Using Videos to Allow for Active Learning Lecture Tasks

Management (Course 15)
Prof. Michael Whinston
Alessandro Bonatti
Michael Whinston
Digital Innovations & Tools
Active Learning
Blended Learning & Flipped Classroom

Delivering short instructional videos connected with concept check questions allowed for the implementation of active learning task “Labs” as part of course lecture time. 

Educational Challenge 
Students enrolled in 15.010, a core course, have a variety of backgrounds and prior knowledge associated with economic and computational work. Central to the course is the need for students to begin thinking about course materials with a more problem-solving approach instead of simply solving exam questions related to coursework. Given the distribution of experience, the course team sought a way to allow for more group engagement during course time to help facilitate learning of conceptual ideas associated with content. 

The faculty team, in consultation with the Sloan IT department and Open Learning, identified two specific areas in the course curriculum that they believed were well suited for using a flipped instructional approach. Twice throughout the semester using a combination of voice over animated videos and imbedded concept check problems, the course team had students watch videos on new content prior to a lecture session. During the lecture portion of those weeks the faculty team developed a set of “lab” questions that required students to use the skills and ideas from the video to answer new and novel questions. Students were asked to complete these “Labs” in small groups (between 3-5) while the instructional team walked around, monitored group progress, and answered group questions. Following group worktime the instructor facilitated a whole class discussion based on students “Lab” work before continuing on with a brief lecture that wrapped up the ideas of from the “Lab” and situated them within the ideas in the larger course sequence.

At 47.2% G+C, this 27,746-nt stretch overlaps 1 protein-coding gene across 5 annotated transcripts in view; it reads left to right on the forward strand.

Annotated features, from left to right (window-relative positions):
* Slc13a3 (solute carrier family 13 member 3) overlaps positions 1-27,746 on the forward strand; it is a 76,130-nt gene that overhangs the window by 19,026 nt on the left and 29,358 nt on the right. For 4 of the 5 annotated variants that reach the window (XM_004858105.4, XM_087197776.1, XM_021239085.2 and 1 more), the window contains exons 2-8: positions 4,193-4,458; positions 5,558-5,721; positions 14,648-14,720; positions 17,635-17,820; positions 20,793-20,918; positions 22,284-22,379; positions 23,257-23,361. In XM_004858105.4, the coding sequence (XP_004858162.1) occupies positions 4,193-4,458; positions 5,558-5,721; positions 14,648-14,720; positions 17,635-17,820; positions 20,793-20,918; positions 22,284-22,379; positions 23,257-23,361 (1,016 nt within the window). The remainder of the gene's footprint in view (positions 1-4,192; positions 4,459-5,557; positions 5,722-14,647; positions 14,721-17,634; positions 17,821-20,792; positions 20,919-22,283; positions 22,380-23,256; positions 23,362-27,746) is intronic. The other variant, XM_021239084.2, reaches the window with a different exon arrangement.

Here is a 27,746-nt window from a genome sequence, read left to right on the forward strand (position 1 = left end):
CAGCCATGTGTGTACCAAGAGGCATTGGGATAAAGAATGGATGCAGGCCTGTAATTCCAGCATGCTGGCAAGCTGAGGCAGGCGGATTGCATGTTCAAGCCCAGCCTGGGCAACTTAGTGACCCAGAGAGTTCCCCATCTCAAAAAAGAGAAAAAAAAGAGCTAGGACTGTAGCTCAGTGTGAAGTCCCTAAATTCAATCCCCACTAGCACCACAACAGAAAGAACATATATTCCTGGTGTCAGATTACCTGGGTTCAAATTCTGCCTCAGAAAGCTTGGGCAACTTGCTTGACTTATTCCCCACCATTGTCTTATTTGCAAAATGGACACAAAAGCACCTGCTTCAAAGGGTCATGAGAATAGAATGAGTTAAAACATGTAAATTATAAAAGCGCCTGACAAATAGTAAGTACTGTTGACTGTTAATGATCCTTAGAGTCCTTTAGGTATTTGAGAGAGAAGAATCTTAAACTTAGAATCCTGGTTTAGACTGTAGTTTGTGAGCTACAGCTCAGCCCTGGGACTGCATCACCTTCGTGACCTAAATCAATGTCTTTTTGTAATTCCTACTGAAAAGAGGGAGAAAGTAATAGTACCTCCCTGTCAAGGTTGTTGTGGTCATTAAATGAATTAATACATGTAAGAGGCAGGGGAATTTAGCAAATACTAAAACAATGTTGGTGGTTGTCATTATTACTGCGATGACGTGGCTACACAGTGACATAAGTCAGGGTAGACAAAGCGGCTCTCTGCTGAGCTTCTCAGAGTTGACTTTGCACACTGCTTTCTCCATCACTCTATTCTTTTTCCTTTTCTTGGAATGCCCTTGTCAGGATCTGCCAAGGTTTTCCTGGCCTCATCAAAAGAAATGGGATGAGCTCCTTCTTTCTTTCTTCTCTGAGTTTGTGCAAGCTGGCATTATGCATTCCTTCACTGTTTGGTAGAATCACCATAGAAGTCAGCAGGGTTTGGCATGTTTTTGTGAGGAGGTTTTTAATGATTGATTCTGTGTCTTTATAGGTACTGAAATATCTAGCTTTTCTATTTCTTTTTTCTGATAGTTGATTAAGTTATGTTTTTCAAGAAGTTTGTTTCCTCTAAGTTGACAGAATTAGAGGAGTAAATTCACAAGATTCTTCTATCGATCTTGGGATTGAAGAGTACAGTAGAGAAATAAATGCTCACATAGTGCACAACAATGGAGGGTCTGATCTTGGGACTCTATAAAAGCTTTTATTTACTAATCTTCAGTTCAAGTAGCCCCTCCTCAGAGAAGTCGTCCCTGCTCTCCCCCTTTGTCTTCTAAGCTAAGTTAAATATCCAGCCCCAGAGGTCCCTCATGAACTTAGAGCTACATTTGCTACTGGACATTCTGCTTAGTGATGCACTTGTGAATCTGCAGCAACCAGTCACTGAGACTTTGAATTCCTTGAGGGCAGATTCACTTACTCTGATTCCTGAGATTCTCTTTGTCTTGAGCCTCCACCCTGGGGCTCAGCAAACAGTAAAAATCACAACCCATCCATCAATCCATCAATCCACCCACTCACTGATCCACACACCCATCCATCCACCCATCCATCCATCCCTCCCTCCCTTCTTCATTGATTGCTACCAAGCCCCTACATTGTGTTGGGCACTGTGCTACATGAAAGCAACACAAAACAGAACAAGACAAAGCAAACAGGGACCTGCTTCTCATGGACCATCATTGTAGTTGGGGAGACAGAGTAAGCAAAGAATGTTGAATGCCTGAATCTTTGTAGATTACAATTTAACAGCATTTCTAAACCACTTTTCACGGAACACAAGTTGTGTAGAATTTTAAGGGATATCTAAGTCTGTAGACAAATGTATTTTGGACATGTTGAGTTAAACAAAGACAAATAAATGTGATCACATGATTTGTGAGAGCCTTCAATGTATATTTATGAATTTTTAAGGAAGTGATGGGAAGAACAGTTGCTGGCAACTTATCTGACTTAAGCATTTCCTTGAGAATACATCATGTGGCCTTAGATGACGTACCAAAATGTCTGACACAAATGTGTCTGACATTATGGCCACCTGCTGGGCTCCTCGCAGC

Key Take-Aways 

  1. Designing in class tasks that utilized skills taught/developed in the videos was a critical part of this flipped approach. This translated to 95% of students (n=129 who completed a self-report survey about the implementation) reporting positively to the statement “the in-class session allowed me to review and apply (practice) what I learned in the video”. 
  2. One of the major concerns of the faculty team before the implementation was how students would react to a shift away from traditional lecture toward a more active learning approach. Survey results again highlighted students positive experience with the flipped approach with 86% of responding students responding positively to the statement “I wish more of the class sessions had flipped classroom videos”. 
  3. Course evaluations reflected improvement over the past year. This was even more noticeable in the students’ written comments than in the quantitative metrics, and largely due to uniformly encouraging feedback on the Flipped Classrooms.

The following student quotes constitute a representative sample of student written feedback on the course evaluations. 

" I wish we had flipped classroom throughout the course, it made me feel much more prepared for class rather than just pre-readings."

"Have more flipped classroom sessions, encourage more discussions between the students after they've read/saw the videos and done the problems."

"I really enjoyed the flipped classroom portion of the class. I believe that some of the earlier lectures in the class would be enhanced using the flipped classroom style of teaching."

"Bring back the flipped class. This was the best part of the class by far. This pulled together the strength of my core team to figure out problems"

Future work
With positive results from this initial test of flipping some content delivery, the course team will now move into the second phase of work where they will further expand flipped sessions into other parts of the course that are well suited for skill acquisition prior to class. The goal will be to develop opportunities for deeper exploration, discussion, and application of the acquired skills during active learning activities that will occur as part of lecture or instructional time.